On the first day of the two-day event -- The Indian Magazine Congress 2009 (IMC 2009) held in Delhi by Association of Indian Magazines (AIM) -- various stakeholders, including publishers, advertisers, media planners, researchers and media analysts were in full attendance.
The highlight of the day was the address by Information and Broadcasting (I&B) Minister, Ambika Soni, whereby the industry was appreciated and assured unflinching support from the government.
The Minister began her address by acknowledging the collective efforts put in by publishers, which resulted in the industry outperforming the Indian economy. She said that as things stand, media and entertainment is one of the fastest growing sectors today. In the same breath, she acknowledged that a disproportionate amount of her ministry's time is consumed by broadcast media; but this does not mean that she, or her ministry, would discount the importance of print media.
Citing major policy changes, she pointed out that this year, the government allowed for 100 per cent foreign direct investment (FDI) with prior government approval for publication of facsimile editions of foreign publications. Besides, foreign firms are also allowed to invest up to 26 per cent in companies publishing the Indian editions of foreign news and current affairs magazines.
These moves are aimed to encourage international publishers to provide more choice to Indian readers. This year also saw the launch of international titles such as Spectator and Forbes India.
Soni brought attention to opposing views on TRAI's recommendation for increasing the FDI cap in news and current affairs publications from 26 per cent to 49 per cent.
Those favouring the increase in FDI cap argue that the move will help smaller players compete with large media houses and help break into the monopolies and cartels, which cast shadows on professional practices in the media space.
The opponents caution that the move might put too much power in the hands of foreign players, proving detrimental to our ideals and democracy itself.
However, she informed that a cabinet note is already in circulation to decide the issue. She declared that the government was in the process of making changes to the more than 140-year-old Press and Registration of Books (PRB) Act (1867), blocking the entry of frivolous and non-serious publications in the country. The revised Act will have separate definitions for magazines; however, registration of books will not be covered under the new provisions of the Act.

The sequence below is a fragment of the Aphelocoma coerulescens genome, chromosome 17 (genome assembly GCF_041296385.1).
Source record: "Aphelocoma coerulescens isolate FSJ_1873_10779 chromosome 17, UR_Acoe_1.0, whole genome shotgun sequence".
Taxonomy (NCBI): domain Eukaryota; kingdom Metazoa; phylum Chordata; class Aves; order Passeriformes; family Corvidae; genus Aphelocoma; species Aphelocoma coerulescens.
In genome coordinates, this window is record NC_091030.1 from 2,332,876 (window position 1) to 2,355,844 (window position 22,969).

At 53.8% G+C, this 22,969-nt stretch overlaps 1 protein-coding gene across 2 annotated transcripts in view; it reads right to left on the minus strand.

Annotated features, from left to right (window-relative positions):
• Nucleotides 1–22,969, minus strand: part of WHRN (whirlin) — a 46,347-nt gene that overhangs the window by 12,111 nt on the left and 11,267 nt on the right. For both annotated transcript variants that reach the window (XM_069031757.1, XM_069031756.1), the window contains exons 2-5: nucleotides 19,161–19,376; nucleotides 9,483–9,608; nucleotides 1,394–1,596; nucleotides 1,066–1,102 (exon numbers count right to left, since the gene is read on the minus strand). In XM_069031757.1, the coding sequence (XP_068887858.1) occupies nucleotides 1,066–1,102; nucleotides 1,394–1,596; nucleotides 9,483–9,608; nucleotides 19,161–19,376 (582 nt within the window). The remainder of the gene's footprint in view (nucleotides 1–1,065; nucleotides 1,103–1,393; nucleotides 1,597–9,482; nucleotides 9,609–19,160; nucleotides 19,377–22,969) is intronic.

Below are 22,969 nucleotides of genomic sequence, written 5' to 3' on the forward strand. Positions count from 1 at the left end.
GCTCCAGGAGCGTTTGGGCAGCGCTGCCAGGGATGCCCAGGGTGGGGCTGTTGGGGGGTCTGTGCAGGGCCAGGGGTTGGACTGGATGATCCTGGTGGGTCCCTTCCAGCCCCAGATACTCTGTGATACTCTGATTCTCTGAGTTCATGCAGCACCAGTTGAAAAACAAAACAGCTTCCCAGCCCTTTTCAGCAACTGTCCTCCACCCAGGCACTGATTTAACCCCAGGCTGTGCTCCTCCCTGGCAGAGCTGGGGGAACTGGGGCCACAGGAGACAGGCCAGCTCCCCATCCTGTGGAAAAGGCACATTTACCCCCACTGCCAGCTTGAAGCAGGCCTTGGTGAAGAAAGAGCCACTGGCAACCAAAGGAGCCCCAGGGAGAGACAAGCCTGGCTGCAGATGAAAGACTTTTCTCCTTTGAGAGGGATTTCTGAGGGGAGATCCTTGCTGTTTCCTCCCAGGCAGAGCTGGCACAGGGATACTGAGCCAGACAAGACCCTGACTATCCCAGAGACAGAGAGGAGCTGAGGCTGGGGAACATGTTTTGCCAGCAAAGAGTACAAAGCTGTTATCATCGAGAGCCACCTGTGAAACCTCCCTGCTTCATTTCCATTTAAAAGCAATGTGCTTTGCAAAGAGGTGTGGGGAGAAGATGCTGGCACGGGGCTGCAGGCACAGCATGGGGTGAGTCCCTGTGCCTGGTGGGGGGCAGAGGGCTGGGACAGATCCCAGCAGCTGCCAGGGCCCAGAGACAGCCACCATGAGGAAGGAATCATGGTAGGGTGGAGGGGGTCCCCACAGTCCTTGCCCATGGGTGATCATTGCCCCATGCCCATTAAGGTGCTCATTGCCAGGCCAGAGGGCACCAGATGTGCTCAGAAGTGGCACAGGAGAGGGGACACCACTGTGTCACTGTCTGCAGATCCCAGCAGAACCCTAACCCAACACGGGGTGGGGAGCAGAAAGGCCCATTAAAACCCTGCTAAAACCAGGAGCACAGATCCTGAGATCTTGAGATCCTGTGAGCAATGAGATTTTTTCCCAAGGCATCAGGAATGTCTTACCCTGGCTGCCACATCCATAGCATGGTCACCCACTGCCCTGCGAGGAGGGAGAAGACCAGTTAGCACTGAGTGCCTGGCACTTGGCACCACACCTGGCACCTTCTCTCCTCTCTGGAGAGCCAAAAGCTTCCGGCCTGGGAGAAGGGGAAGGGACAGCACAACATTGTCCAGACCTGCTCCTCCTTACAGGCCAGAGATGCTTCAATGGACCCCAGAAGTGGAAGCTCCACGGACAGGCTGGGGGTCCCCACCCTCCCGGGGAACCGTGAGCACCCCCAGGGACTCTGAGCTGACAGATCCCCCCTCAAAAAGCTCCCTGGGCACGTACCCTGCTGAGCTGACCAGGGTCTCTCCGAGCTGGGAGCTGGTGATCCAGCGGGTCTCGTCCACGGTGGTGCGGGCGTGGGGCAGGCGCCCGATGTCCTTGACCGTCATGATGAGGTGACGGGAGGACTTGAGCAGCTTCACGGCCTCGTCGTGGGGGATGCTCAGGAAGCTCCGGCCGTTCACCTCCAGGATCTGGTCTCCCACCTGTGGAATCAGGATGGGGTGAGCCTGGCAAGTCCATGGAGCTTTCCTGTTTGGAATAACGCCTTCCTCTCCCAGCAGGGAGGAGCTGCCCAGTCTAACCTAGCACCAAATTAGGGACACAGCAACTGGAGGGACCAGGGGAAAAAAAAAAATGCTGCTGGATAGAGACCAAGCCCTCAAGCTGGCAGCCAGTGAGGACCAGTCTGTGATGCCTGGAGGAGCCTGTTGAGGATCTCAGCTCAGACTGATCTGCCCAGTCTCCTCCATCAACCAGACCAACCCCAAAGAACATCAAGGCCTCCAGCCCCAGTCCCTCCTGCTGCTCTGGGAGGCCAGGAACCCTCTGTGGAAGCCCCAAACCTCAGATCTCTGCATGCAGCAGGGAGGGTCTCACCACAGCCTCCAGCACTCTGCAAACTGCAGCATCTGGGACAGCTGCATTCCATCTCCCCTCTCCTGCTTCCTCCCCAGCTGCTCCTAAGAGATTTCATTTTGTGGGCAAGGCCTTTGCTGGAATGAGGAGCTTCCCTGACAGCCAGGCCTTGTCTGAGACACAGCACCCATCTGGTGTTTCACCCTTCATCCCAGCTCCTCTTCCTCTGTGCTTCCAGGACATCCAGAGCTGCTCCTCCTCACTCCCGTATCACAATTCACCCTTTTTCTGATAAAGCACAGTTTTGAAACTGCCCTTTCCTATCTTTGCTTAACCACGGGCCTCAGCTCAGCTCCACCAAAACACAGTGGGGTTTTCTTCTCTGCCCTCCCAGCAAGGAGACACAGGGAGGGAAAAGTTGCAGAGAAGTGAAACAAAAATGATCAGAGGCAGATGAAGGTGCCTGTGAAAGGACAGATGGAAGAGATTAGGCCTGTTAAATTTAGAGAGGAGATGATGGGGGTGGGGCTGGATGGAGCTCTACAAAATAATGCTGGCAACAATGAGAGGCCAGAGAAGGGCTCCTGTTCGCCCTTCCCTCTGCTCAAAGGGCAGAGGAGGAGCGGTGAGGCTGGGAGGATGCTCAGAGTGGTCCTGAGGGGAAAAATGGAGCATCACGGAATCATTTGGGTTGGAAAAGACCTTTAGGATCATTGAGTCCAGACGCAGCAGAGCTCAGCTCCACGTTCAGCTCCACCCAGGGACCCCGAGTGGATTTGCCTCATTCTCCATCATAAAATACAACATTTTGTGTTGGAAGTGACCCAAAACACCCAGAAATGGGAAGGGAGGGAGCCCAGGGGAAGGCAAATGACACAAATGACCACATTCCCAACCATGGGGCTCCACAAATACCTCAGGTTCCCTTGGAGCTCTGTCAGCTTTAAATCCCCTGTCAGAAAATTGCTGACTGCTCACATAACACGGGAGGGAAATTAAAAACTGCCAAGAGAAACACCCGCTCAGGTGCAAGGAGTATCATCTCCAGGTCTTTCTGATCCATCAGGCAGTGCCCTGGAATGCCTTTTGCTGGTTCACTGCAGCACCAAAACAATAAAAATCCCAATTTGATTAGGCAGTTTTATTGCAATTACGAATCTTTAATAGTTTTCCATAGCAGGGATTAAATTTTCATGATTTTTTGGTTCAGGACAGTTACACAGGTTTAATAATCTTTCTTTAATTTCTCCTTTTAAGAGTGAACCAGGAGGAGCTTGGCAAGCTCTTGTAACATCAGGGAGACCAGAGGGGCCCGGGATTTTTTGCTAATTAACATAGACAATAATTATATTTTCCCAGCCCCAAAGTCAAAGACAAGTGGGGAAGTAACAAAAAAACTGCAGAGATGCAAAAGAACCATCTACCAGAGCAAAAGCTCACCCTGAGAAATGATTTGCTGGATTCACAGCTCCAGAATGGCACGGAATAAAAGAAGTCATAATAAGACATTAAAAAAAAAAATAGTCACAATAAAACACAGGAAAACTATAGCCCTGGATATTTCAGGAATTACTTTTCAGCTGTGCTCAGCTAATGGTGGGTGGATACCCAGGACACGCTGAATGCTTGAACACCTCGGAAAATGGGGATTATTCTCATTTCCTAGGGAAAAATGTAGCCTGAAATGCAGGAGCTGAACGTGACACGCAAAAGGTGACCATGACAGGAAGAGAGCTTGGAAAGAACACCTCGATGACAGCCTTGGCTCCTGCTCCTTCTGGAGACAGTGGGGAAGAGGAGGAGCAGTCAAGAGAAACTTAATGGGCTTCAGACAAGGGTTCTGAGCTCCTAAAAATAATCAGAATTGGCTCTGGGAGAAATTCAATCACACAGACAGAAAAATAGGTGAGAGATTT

She stated that the I&B ministry is also alive to the serious talent crunch faced by the media industry, and thus, was committed to setting up more institutes on the lines of Indian Institute of Mass Communication.
One of the concerns related to the role of Directorate of Advertising and Visual Publicity (DAVP) in supporting magazines. The I&B Minister replied that publishers at large are benefited, as they are assured of a stable source of infusion of capital, on account of bulk ads given by DAVP.
At the same time, in a move to ease the pressure on DAVP in solely identifying the beneficiaries for government aid, now, Film Corporation of India has also been recognised as the nodal agency to choose publications that require government aid.
Peri himself raised the problem of the drastic decline in sales outlets for magazine publishers across the country, due to development and construction projects or demolitions for one reason or the other. The Minister pointed out that if this was the case, then the respective state governments have to look into the matter.
However, she added that nothing stops publishers from striking partnerships with private players, who are involved in, say, airport development or construction of malls, to set up distribution outlets.
Soni emphasized that her ministry is open to dialogue with stakeholders from the publishing industry and would appreciate if a representative body from within the AIM members could be formed, solely for discussions with the government on various policy decisions and amendments. This would help save time and energy, by facilitating consensus on contentious issues through sustained dialogue and consultation.